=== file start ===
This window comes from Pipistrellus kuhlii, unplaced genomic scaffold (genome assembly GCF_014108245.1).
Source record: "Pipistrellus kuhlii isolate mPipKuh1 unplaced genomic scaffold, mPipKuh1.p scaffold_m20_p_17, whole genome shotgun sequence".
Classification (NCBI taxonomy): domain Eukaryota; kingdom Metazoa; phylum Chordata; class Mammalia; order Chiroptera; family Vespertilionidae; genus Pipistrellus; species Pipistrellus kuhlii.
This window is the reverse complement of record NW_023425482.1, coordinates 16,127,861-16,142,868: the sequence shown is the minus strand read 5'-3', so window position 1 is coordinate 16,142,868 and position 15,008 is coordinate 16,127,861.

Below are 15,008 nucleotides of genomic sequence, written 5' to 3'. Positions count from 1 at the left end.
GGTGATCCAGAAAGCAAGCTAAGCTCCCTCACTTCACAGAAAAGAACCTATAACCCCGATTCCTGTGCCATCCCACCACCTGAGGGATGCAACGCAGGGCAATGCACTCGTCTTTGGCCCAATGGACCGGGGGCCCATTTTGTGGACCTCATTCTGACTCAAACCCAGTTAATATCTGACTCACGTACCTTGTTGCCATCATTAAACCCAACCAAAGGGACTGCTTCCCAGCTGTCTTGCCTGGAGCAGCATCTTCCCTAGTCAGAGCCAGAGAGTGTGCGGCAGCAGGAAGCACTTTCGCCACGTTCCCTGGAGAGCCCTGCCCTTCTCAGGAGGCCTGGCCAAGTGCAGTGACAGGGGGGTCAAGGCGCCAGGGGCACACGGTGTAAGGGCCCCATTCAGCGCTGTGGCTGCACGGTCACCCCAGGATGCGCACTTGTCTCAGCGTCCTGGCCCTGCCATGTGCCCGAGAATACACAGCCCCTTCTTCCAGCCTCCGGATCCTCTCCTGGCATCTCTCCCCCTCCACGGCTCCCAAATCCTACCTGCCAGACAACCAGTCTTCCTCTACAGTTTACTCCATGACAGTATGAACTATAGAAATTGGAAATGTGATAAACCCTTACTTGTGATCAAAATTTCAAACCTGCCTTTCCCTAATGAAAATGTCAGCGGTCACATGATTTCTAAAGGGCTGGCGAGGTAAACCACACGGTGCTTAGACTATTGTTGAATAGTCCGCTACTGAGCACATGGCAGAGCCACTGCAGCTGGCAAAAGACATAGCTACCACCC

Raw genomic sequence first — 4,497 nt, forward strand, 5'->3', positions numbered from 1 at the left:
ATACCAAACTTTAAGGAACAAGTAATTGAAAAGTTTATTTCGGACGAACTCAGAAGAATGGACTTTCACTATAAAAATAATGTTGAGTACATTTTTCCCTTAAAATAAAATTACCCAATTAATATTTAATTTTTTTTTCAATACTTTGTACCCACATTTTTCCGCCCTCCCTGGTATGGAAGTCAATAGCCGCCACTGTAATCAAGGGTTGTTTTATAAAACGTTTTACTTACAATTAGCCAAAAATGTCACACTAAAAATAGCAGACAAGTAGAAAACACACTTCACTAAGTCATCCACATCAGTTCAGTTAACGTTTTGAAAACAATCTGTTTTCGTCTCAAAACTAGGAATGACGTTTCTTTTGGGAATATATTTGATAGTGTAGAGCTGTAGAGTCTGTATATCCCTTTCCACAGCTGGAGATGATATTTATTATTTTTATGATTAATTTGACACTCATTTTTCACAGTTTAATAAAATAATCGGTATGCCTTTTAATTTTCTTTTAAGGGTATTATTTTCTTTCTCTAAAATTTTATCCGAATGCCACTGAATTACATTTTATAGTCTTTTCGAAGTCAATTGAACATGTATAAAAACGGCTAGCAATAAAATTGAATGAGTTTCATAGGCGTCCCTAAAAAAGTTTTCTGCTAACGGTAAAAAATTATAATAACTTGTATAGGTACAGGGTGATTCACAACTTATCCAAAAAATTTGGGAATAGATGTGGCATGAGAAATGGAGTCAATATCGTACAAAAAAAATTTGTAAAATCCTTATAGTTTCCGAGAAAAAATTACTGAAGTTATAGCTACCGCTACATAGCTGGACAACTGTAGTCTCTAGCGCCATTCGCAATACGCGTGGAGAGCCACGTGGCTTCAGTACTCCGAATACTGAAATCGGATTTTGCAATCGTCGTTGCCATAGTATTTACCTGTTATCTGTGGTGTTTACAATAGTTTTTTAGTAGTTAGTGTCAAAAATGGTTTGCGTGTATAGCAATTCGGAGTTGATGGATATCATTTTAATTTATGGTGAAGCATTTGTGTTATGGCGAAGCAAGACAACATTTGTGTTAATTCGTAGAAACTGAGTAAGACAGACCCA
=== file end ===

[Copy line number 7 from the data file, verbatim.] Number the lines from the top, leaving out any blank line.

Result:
Raw genomic sequence first — 4,497 nt, forward strand, 5'->3', positions numbered from 1 at the left: